A little-known, ordinarily benign routine, may hold significant consequences for every South Carolina income tax payer - the annual decision on whether the state should conform to the federal tax code.
The Trump Administration’s newly passed Tax Cuts and Jobs Act have put states in a difficult position of how to smoothly and efficiently implement the cuts in a way that makes sense for state tax policy and allows those benefits to reach taxpayers.
Several weeks ago, Governor McMaster called for the state to conform to the federal tax plan, as did the State House of Representatives. Conformity typically occurs every year, making changes to the state tax policy to reflect the changes made at the federal level. However, with the bold reforms offered in the federal tax plan, this year is a different beast all together.
So the natural question is…to conform or not to conform?
The reality is that simple conformity, as we routinely do, will result in S.C. taxpayers paying more income taxes to the state; eliminating any benefit gained by the federal reductions. I don’t think that is what our citizens expect or deserve.
I, and many of my colleagues, believe we can do better than this. The path to conformity is also the path to state tax reform.
For years, I’ve advocated for reform to our old, outdated tax code to a new plan that provides real opportunity for middle class earners, lifts up our working poor and allows our local companies to be more competitive in our global economy.
Now is the best time to enact these changes, which is why I’ve proposed new legislation in the Senate. In the meantime, we’ve taken a first step forward to protect the taxpayers of the Palmetto State from the negative effects of conformity.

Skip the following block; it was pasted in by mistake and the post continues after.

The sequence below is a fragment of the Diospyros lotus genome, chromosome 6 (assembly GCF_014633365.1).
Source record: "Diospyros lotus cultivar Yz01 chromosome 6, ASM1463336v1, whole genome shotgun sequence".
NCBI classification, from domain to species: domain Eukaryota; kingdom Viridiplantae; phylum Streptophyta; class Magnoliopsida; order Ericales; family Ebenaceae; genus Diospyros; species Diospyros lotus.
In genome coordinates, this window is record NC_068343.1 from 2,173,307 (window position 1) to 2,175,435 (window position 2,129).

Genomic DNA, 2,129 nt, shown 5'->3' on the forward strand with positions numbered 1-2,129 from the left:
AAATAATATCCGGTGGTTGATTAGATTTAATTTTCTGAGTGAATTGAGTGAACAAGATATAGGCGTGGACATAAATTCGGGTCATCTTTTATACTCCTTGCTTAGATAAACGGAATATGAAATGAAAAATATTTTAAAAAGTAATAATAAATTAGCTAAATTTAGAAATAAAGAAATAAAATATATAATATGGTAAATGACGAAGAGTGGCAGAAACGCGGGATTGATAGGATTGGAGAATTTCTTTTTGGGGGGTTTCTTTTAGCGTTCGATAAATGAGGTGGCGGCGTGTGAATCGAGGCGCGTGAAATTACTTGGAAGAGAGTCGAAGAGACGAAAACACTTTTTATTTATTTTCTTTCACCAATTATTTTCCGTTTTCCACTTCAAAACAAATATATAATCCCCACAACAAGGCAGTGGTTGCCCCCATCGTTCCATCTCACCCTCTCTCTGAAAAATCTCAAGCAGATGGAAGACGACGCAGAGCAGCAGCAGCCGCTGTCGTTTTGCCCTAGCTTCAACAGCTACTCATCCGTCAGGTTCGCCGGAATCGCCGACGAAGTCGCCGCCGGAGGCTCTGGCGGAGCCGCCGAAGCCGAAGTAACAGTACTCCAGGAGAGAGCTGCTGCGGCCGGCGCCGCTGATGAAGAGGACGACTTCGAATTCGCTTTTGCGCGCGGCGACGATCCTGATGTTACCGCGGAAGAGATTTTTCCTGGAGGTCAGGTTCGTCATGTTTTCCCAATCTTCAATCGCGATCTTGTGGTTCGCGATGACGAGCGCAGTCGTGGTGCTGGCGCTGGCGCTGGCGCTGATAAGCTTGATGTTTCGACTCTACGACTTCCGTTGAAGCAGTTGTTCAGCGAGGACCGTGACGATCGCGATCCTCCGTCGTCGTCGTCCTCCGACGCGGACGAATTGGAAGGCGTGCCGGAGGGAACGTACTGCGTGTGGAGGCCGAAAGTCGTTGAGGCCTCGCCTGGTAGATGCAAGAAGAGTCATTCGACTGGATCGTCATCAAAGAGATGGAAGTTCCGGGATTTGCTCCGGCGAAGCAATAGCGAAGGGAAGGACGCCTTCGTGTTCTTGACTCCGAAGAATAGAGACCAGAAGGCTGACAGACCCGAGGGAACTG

I authored an amendment to the budget to place any found monies, resulting from the federal tax plan, in the Tax Relief Reserve Fund. This will ensure these unauthorized funds, if collected, will be returned to the taxpayers. It will further prevent the new revenue to be used to establish a new baseline for future spending, a shell game that governments often use to camouflage unnecessary spending increases. I am pleased that my Senate colleagues agreed to this approach and it is time for the House to concur.
Neither blanket conformity nor non-conformity is the answer as both result in negative impacts to South Carolina income taxpayers. Rushing to a conformity decision is turning a blind eye to the adverse consequences of such.
Let’s not let this moment pass us by. Let’s do right by the taxpayers and finally pass a broad-based, pro-growth tax policy that is the best fit for all of South Carolina.
With the help of the House of Representatives and support from the Governor, we could soon see real, impactful tax reform around the corner.
Elected in 2013, Senator Sean Bennett represents portions of Dorchester, Berkeley and Charleston counties. He serves on the Finance; Banking and Insurance; Transportation; and Labor, Commerce and Industry committees.